The Simon Wiesenthal Center has passed on information to Hungarian prosecutors about a Holocaust-era war crimes suspect that it claims is living in Budapest.
The center's Jerusalem office said on Sunday that it had provided "new evidence" to Hungarian officials about Laszlo Csatary, who currently tops its most-wanted list.
It is alleged that 97-year-old Csatary, as police chief in the Slovakian city of Kosice during the war, was complicit in the deaths of some 15,700 Jews.
The center said that its director, Efraim Zuroff, "last week submitted new evidence to the prosecutor in Budapest regarding crimes committed during World War II by its Number One Most Wanted Suspect Laszlo Csatary."
The online edition of British newspaper The Sun reported on Sunday that it had found, identified and photographed Csatary living in the Hungarian capital. The center said that it had supplied the newspaper with information about Csatary in September last year.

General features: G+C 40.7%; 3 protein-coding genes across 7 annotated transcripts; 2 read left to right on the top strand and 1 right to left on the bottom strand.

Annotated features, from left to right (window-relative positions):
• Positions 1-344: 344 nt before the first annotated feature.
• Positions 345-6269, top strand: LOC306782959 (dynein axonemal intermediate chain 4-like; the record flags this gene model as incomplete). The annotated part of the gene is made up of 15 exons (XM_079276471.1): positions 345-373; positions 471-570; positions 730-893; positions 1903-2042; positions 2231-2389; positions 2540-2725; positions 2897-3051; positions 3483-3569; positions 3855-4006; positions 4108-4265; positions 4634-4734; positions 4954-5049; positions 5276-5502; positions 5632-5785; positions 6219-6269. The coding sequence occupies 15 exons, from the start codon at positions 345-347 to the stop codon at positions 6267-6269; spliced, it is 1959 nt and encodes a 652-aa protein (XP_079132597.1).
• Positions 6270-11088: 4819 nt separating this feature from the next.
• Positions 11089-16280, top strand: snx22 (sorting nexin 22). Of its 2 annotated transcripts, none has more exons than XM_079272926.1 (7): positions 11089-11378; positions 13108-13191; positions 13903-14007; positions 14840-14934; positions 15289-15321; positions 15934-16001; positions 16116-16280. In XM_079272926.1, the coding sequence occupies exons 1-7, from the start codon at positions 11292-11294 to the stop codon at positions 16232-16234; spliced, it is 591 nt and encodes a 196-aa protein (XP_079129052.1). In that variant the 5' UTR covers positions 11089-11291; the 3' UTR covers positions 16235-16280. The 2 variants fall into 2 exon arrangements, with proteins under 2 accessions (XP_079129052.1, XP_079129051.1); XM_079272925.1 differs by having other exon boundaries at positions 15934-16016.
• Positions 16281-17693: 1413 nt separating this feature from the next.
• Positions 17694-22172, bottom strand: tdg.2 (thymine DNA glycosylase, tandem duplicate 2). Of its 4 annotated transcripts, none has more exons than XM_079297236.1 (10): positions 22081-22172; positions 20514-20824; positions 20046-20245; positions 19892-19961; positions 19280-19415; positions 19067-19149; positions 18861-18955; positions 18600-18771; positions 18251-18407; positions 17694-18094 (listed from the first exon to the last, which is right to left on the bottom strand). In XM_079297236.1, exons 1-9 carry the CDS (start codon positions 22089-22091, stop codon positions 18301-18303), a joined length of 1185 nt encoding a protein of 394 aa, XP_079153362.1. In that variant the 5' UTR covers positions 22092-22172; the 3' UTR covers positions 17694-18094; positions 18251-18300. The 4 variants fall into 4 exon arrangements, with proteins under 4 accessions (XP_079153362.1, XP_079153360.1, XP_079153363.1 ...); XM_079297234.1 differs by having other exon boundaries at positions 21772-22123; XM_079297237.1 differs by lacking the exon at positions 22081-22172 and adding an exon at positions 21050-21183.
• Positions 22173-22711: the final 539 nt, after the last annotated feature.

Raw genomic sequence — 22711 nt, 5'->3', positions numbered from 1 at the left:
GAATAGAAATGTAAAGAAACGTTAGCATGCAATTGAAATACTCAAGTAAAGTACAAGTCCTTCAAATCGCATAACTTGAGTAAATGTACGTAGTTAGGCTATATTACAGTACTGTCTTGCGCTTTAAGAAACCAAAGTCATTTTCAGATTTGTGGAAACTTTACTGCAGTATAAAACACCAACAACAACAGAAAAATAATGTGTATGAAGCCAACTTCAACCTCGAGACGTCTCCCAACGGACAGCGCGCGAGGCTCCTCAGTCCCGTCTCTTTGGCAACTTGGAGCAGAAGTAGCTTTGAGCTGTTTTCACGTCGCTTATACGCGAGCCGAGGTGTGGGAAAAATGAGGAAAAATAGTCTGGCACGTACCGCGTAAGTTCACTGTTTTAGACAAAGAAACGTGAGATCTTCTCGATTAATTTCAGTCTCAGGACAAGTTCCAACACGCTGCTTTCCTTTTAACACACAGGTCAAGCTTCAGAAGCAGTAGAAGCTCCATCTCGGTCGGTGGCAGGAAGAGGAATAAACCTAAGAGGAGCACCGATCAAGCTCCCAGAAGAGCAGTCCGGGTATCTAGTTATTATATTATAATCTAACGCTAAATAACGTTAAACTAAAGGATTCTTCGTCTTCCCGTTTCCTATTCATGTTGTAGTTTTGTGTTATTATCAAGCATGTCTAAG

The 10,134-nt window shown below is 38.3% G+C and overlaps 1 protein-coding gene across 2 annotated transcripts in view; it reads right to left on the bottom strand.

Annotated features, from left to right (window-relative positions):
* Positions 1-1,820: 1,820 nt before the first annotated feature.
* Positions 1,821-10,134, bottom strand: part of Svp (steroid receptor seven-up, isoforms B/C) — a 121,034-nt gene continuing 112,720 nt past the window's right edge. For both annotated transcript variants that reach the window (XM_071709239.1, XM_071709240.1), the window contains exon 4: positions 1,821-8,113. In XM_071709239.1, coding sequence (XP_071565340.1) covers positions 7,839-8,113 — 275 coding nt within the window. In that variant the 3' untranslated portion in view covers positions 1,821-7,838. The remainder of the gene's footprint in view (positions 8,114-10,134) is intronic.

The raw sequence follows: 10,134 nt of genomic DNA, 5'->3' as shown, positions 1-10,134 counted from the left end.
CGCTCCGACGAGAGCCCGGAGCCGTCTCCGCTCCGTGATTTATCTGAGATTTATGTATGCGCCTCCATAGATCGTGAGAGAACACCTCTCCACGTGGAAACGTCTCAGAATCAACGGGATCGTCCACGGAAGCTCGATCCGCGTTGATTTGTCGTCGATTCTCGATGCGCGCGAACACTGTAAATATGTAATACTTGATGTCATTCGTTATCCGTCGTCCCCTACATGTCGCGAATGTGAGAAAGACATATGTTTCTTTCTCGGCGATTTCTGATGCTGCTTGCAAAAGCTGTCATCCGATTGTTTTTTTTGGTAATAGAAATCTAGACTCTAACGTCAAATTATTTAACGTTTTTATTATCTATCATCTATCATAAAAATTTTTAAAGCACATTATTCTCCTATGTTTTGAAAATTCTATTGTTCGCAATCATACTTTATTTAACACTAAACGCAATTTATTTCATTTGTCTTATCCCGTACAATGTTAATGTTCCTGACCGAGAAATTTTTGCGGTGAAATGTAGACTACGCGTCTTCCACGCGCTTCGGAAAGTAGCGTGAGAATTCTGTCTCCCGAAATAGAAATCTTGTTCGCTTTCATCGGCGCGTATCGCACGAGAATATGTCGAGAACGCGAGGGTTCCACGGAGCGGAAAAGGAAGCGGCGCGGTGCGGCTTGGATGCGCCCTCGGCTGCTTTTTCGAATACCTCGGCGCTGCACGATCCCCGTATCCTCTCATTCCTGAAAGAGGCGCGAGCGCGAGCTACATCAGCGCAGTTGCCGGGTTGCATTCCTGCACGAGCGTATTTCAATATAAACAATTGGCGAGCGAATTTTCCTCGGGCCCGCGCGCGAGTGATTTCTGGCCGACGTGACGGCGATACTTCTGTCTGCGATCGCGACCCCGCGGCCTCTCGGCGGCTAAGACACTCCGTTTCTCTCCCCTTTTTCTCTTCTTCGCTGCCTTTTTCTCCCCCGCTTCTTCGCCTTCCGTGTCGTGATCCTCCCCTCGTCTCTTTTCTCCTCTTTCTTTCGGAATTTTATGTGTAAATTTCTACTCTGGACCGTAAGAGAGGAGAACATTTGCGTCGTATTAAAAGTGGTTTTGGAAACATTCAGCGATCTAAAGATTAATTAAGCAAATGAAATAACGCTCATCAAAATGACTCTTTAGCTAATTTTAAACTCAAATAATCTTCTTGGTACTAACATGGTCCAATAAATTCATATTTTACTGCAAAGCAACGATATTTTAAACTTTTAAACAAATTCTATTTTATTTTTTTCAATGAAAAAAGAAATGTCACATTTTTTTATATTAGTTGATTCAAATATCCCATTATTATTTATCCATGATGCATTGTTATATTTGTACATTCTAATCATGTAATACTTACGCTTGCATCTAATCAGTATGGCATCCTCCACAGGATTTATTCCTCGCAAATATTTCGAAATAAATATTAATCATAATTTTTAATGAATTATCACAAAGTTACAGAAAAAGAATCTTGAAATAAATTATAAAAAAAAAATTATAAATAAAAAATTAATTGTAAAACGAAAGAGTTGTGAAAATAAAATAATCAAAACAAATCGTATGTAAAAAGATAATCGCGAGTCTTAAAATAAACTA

Zuroff claimed Csatary played a "key role" in the 1941 deportation of 300 Jews to Ukraine, "where almost all were murdered."
"This new evidence strengthens the already very strong case against Csatary and reinforces our insistence that he be held accountable for his crimes," said Zuroff in the statement, adding that its suspect's advanced years should not protect him.
"The passage of time in no way diminishes his guilt and old age should not afford protection for Holocaust perpetrators."
Prosecutors in Hungary have said they are gathering information about the case.
"An investigation is under way," said Budapest's assistant prosecutor general, Jeno Varga. "The prosecutor's office will study the information received."
In 1948, a Czech court condemned Csatary to death in absentia. He had fled to Canada, where he worked under a false identity as an art dealer, before being unmasked in 1995.
rc /av (AFP, AP)